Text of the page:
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Patt Morrison Asks

Lewis MacAdams: the L.A. River's best friend

An edited interview with the poet and writer who co-founded Friends of the Los Angeles River.

August 06, 2010|Patt Morrison

Seriously? You still don't know there's a river in L.A.? That there wouldn't even be a Los Angeles without the Los Angeles River? You haven't been paying attention. And you especially haven't been paying attention to the writer and poet Lewis MacAdams, or to FoLAR, Friends of the Los Angeles River, which he co-founded nearly 25 years ago when the river was pretty much a joke, a nullity, a 50-mile-long paved toilet of a drainage ditch. Decades ago, Los Angeles, just about the chintziest big city in the country when it comes to parks, sold out what could have been an "emerald necklace" of the river and its byways. MacAdams and FoLAR leveraged the river back into our imaginations. Public officials speak about it; MacAdams speaks to it, a poet's whisper and a lover's roar. If the Colorado can sculpt the Grand Canyon, what might the L.A. River, newly incarnated, make of itself, and this place?

EPA Administrator Lisa Jackson came to L.A. to declare the Los Angeles River to be "traditional navigable waters." What does it all mean?

It changed everything. [Federal] resources that've been [available] for any other river in the United States could be applied to the Los Angeles River and its tributaries. The Army Corps of Engineers basically [contended] that it's not a river, it's a flood control channel. That argument has been won; the EPA has taken control over the river from the Corps. There's a real presence in Washington of people who know what the river can be. And I don't think it's a coincidence that the new director of the L.A. region of the Corps, Mark Toy, [was] an environmental engineering major at UCLA.

FoLAR turns 25 next year. As the '70s phrase goes, is it still all about consciousness-raising?

When we started, I thought all I'd have to do is convince people the river can be a better place. I quickly began to understand that first I had to convince people there actually is a Los Angeles River. That took a long time.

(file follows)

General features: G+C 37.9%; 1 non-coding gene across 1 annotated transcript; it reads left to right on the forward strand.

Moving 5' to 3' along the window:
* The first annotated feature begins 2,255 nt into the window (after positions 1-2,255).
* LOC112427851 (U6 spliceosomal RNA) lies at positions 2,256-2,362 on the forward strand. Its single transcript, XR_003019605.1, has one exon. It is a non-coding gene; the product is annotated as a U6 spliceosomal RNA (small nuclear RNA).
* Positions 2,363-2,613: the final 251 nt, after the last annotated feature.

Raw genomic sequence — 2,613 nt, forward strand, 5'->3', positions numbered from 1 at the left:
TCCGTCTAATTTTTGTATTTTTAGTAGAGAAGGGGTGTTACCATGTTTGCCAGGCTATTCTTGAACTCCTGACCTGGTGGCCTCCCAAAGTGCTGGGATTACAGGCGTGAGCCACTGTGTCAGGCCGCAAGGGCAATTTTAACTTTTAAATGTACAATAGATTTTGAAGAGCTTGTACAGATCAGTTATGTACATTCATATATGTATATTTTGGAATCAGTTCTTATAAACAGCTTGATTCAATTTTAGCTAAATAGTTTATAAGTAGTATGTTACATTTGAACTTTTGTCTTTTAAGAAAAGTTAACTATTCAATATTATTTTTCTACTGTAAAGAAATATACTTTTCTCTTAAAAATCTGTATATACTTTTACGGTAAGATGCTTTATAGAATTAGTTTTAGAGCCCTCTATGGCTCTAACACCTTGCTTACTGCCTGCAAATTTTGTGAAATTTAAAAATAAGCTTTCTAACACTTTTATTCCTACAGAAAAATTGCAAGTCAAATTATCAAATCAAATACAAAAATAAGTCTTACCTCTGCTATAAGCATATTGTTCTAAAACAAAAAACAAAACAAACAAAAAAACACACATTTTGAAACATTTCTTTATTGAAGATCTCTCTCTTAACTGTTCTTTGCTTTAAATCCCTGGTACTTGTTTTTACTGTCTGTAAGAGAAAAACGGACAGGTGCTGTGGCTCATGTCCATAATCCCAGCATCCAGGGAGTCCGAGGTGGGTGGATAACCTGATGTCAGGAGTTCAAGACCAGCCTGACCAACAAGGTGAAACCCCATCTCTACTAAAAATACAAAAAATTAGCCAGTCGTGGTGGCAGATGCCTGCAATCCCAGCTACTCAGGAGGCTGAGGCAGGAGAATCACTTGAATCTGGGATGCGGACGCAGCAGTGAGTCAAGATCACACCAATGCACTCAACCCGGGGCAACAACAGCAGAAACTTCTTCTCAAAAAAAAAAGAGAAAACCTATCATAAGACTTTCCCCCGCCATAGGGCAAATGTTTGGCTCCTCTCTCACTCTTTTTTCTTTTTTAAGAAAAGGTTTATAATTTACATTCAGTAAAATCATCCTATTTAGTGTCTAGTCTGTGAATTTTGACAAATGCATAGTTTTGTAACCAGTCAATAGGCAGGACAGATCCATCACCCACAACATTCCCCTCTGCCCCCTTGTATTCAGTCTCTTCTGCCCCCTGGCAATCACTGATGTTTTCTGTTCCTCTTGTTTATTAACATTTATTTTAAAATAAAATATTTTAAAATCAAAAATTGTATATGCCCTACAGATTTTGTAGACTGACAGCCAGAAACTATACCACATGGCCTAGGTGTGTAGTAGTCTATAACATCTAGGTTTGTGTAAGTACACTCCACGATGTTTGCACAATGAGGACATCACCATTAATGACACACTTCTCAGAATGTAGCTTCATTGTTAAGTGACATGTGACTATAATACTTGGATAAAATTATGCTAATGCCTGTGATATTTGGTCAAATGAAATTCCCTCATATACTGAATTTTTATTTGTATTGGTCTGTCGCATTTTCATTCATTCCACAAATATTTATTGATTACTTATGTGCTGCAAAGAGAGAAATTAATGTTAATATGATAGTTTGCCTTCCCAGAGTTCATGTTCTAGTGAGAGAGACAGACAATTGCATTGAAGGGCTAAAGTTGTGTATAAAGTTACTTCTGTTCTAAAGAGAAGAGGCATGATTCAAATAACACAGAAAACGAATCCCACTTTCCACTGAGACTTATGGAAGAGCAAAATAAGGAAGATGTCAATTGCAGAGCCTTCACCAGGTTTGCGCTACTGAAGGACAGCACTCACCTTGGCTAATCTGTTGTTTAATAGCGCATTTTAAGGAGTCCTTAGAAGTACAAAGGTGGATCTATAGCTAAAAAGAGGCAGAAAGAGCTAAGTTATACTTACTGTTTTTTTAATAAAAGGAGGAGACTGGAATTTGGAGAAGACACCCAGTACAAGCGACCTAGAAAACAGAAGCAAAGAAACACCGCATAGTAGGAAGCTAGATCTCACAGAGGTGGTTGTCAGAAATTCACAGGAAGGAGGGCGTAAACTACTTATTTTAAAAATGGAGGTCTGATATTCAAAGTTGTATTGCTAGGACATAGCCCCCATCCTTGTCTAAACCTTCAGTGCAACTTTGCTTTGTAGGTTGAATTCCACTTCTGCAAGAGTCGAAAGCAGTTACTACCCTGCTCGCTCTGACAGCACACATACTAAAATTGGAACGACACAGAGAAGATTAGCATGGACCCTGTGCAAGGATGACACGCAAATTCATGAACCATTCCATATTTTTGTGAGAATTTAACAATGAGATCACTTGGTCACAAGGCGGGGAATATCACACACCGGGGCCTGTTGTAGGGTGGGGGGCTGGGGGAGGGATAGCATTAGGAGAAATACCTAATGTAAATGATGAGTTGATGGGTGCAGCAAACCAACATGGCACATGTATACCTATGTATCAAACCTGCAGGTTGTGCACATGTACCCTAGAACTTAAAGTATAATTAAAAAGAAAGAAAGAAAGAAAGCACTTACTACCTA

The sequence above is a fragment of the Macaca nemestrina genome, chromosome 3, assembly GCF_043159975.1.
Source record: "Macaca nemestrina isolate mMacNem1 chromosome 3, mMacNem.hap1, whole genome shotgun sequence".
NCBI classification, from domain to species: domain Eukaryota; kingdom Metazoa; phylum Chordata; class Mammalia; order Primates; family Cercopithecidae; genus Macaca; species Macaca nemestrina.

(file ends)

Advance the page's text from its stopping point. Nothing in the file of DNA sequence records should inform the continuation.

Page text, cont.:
Before the river was channelized, it moved across the floodplain. So that channel we see has nothing to do with what the river looked like before. Now the river has kind of reached people's consciousness, and that makes it much easier to do what we do. So now we can go into specific issues.

I called it a 40-year artwork. I vastly underestimated how long it was going to take. My theory was, it took 40 years to screw it up; it'll take 40 years to fix it. Somebody said no good idea is ever accomplished in one lifetime. Ultimately the river's going to be there. My attitude is, if it's not impossible, I'm not interested.

But people are breaking the law now just by being in the river. What kind of river access do you want?

Within limits, like not after 10 o'clock and not during the rainy season. We want the river open for everybody to fish, swim, boat, ride horses, take photographs. The city has so little public space; the river carries a huge presence.

Who, or what, is there now?

You see cinnamon teal, which are marsh ducks, in the L.A. River because there are no more marshes, and I feel like, it's like the same [as] with people: Only the tough survive in Los Angeles. Last year we did about 25 samples of fish in the river — there's a lot more fish than most people would have imagined, carp a foot and a half long, all through the Glendale narrows. How they got there, nobody knows, but they're there in large numbers. We tested them for PCBs and mercury, and much to our surprise, the fish came back almost clean. Why, we don't know.

The Anglo anglers tend to be the catch-and-release guys. Other people are catching and eating. I've seen guys with big sticks knocking carp out and tossing 'em in their coolers. Definitely old school. You see families fishing a lot. There's this image in my mind: a dad and his daughter beside the bank with a bamboo rod.

What do volunteers find when they clean up the river every year?

Most of the charismatic mega-fauna — the phone booths and hot tubs — is gone. Most of what is in the river now is plastic, and the single largest contributor is Frito-Lay products, all the bright shiny wrappers. It's not as glamorous as picking up a Santeria sword, with blood on the handcuffs tied to it with red and green ribbons. We found a human skull once too. That was a long time ago.

Does all the water in the river come from water treatment plants?

Except during the rainy season. There's 60 millions of gallons going down the river every day. If you look at all the plans for reclaimed water, eventually there wouldn't be any water left for the river. We say, what does the river need for its own ecology to survive? One of FoLAR's jobs is speaking for the river.

Who even owns the river? In writing my book about the river, I found that decades ago, pieces of the riverbed were sold off as private lots.

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